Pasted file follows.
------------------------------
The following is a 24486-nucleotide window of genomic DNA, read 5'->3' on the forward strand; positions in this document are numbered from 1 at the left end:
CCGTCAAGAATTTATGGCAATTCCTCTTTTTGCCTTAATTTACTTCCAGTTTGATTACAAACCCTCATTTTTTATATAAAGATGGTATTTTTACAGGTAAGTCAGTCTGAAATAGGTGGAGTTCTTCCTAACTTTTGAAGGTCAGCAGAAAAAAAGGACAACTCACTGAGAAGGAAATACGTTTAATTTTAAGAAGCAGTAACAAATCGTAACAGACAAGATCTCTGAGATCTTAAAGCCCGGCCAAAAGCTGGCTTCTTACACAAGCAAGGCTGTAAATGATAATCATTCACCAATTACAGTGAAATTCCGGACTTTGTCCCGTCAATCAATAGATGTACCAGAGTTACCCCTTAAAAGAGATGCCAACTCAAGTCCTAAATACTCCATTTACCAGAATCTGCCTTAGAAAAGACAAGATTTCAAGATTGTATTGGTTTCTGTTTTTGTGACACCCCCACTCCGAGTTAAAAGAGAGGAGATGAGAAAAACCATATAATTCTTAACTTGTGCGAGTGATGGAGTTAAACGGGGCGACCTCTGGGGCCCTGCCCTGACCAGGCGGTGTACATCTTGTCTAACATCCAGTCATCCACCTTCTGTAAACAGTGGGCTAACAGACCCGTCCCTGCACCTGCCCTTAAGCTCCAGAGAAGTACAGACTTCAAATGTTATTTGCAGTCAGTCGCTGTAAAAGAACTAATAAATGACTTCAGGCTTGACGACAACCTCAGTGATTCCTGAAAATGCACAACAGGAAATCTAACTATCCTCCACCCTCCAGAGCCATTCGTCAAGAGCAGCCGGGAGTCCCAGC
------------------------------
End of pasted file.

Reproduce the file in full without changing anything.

The following is a 24486-nucleotide window of genomic DNA, read 5'->3' on the forward strand; positions in this document are numbered from 1 at the left end:
CCGTCAAGAATTTATGGCAATTCCTCTTTTTGCCTTAATTTACTTCCAGTTTGATTACAAACCCTCATTTTTTATATAAAGATGGTATTTTTACAGGTAAGTCAGTCTGAAATAGGTGGAGTTCTTCCTAACTTTTGAAGGTCAGCAGAAAAAAAGGACAACTCACTGAGAAGGAAATACGTTTAATTTTAAGAAGCAGTAACAAATCGTAACAGACAAGATCTCTGAGATCTTAAAGCCCGGCCAAAAGCTGGCTTCTTACACAAGCAAGGCTGTAAATGATAATCATTCACCAATTACAGTGAAATTCCGGACTTTGTCCCGTCAATCAATAGATGTACCAGAGTTACCCCTTAAAAGAGATGCCAACTCAAGTCCTAAATACTCCATTTACCAGAATCTGCCTTAGAAAAGACAAGATTTCAAGATTGTATTGGTTTCTGTTTTTGTGACACCCCCACTCCGAGTTAAAAGAGAGGAGATGAGAAAAACCATATAATTCTTAACTTGTGCGAGTGATGGAGTTAAACGGGGCGACCTCTGGGGCCCTGCCCTGACCAGGCGGTGTACATCTTGTCTAACATCCAGTCATCCACCTTCTGTAAACAGTGGGCTAACAGACCCGTCCCTGCACCTGCCCTTAAGCTCCAGAGAAGTACAGACTTCAAATGTTATTTGCAGTCAGTCGCTGTAAAAGAACTAATAAATGACTTCAGGCTTGACGACAACCTCAGTGATTCCTGAAAATGCACAACAGGAAATCTAACTATCCTCCACCCTCCAGAGCCATTCGTCAAGAGCAGCCGGGAGTCCCAGC